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South Salt Lake Journal

South Salt Lake joins nationwide effort to prevent runoff pollution

May 06, 2024 03:15PM ● By Bailey Chism

South Salt Lake residents have the opportunity to learn more about the drainage system and how to keep the water clean. (Photo courtesy of Cherie Wood)

South Salt Lake is the first city in Utah to join a national effort to keep the city’s storm drains clean. 

Salt Lake City has their own local program that allows residents to adopt and clean storm drains, but South Salt Lake is the first to join a nationwide program to keep the storm drains clear of any waste. 

Residents have the opportunity to “adopt” a storm drain in the city and work to keep it clean throughout the year. Adopting a storm drain may sound unusual, but it helps in the efforts to avoid flooding as spring runoff begins and helps keep the water that flows to rivers and the Great Salt Lake clean. 

“The adopt-a-drain program allows them to not only adopt a drain, keep that drain clean, but understand how the whole system works,” said Spencer Dunn, the public works education and outreach coordinator. 

Debris can build up outside these storm drains, and when those get clogged, flooding is a risk for the surrounding area. Rain washes anything that’s on the streets down storm drains and into lakes and rivers. Keeping those areas clean can prevent harmful runoff pollution, such as trash, oil, grease, soap and more. 

“Stormwater does not get treated,” Dunn said. “It goes straight into Mill Creek, Jordan River and into the Great Salt Lake.”

The water that’s flushed or comes out of houses is treated. There are points where treated water can be cleaner than untreated water and it’s important not to put anything down the storm drain that can disrupt the pH levels. That will create algae blooms and disrupt the flow of water, which could lead to stoppage and flooding.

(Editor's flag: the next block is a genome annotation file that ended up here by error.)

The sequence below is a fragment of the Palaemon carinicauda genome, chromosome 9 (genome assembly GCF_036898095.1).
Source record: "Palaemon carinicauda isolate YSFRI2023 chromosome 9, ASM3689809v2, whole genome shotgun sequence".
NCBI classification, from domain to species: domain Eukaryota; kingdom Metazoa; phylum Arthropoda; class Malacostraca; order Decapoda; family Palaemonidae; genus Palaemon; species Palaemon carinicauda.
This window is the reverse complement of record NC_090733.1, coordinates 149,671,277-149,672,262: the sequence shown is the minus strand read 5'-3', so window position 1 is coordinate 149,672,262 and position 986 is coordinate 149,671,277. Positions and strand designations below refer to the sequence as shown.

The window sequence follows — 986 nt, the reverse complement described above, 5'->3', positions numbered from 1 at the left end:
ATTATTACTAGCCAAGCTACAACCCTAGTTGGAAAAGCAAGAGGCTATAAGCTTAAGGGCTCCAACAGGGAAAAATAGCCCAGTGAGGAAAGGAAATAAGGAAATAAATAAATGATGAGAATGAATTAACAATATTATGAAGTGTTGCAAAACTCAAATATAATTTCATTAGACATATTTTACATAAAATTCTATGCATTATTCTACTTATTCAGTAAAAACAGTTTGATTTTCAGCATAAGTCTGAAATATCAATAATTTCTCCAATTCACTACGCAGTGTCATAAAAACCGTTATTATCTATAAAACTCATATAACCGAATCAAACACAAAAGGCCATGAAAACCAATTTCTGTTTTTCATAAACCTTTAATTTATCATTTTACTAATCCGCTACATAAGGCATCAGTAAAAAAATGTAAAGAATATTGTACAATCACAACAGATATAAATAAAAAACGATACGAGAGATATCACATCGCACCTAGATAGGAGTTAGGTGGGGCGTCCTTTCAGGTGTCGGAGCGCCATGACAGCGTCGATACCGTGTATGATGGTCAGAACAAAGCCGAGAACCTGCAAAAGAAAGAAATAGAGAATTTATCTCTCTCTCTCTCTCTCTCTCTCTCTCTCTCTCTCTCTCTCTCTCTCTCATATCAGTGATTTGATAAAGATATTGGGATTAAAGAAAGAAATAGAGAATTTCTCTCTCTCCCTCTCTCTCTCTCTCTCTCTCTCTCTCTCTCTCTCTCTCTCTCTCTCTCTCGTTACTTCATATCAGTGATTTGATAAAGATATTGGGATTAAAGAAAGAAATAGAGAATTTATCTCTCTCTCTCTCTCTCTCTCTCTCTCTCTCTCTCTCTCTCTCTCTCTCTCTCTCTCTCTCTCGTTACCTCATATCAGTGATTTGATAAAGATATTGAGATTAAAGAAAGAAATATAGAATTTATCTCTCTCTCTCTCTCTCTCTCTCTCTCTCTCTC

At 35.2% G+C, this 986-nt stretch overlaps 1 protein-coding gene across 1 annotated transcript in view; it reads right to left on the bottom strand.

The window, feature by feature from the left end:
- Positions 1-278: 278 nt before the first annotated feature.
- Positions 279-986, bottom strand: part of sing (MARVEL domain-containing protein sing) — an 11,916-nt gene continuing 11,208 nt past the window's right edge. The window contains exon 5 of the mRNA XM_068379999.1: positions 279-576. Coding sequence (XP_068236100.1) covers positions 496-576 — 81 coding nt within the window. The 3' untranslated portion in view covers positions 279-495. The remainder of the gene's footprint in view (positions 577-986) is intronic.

“This program really helps us reach the community at a level that shows them that we have a vested interest in keeping the water clean,” Dunn said. “You know water is life and in all its forms and not only for drinking water but for the fish and the plant growth.” 

By letting pollutants down the storm drains and into the water, it can actually choke off things to the point where plants and animals die off. 

In the coming weeks, the Stormwater Division of Public Works in South Salt Lake will be reaching out to communities, businesses, schools and more to promote this program and hopefully convince people to adopt a drain. 

“It doesn’t mean that we’re not going to continue to clean those inlets but it allows them the opportunity to get involved in a much more hands-on fashion,” Dunn said. 

The program asks those who adopt a storm drain take 15 minutes a month to check and clean their drain. They will also receive a kit to help with that, which will include a 5-gallon bucket, gloves, a vest, a safety sheet and stickers. The safety sheet will have tips on how to safely clean their adopted drain. 

The program launched in April and will be ongoing, so anyone interested in adopting a drain can do it anytime. South Salt Lake has over 1,600 storm drains throughout the city, but not all of them are easily accessible. The city’s goal is to get as much support as they can, but they don’t have a number of how many they’d like to have adopted. 

“We care about South Salt Lake, and we know the residents there do too, and I think this will be a fun partnership and we expect it to be very successful,” Dunn said. λ